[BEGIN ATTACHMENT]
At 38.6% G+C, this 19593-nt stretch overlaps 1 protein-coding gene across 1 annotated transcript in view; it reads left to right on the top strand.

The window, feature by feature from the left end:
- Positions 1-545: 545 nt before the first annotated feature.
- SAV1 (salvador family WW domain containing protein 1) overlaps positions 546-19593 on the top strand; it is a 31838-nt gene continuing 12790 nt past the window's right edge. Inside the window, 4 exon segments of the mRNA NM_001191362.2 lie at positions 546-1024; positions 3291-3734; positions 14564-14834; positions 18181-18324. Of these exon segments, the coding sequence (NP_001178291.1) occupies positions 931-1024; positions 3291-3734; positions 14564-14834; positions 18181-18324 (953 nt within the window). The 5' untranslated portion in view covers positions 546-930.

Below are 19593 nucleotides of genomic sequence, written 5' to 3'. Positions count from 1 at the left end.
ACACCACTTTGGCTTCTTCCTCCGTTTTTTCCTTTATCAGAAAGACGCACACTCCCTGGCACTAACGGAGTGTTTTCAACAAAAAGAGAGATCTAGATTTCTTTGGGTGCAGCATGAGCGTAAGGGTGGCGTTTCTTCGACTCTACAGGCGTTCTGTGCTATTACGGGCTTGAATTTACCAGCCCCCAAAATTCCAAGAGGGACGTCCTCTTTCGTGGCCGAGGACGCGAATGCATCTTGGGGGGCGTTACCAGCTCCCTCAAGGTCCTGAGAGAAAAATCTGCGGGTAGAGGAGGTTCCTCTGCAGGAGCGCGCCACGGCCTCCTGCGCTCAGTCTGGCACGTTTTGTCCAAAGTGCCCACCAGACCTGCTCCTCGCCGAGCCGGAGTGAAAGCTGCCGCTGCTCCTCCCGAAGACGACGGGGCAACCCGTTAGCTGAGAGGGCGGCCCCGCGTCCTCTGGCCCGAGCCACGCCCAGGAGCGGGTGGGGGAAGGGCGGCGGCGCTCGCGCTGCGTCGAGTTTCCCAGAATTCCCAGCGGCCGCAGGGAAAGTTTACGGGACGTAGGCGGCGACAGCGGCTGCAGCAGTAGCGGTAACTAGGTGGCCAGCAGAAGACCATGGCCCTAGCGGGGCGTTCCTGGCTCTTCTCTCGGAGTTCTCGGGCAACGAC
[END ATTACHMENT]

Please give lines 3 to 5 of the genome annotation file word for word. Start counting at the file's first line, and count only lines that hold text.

- Positions 1-545: 545 nt before the first annotated feature.
- SAV1 (salvador family WW domain containing protein 1) overlaps positions 546-19593 on the top strand; it is a 31838-nt gene continuing 12790 nt past the window's right edge. Inside the window, 4 exon segments of the mRNA NM_001191362.2 lie at positions 546-1024; positions 3291-3734; positions 14564-14834; positions 18181-18324. Of these exon segments, the coding sequence (NP_001178291.1) occupies positions 931-1024; positions 3291-3734; positions 14564-14834; positions 18181-18324 (953 nt within the window). The 5' untranslated portion in view covers positions 546-930.

Below are 19593 nucleotides of genomic sequence, written 5' to 3'. Positions count from 1 at the left end.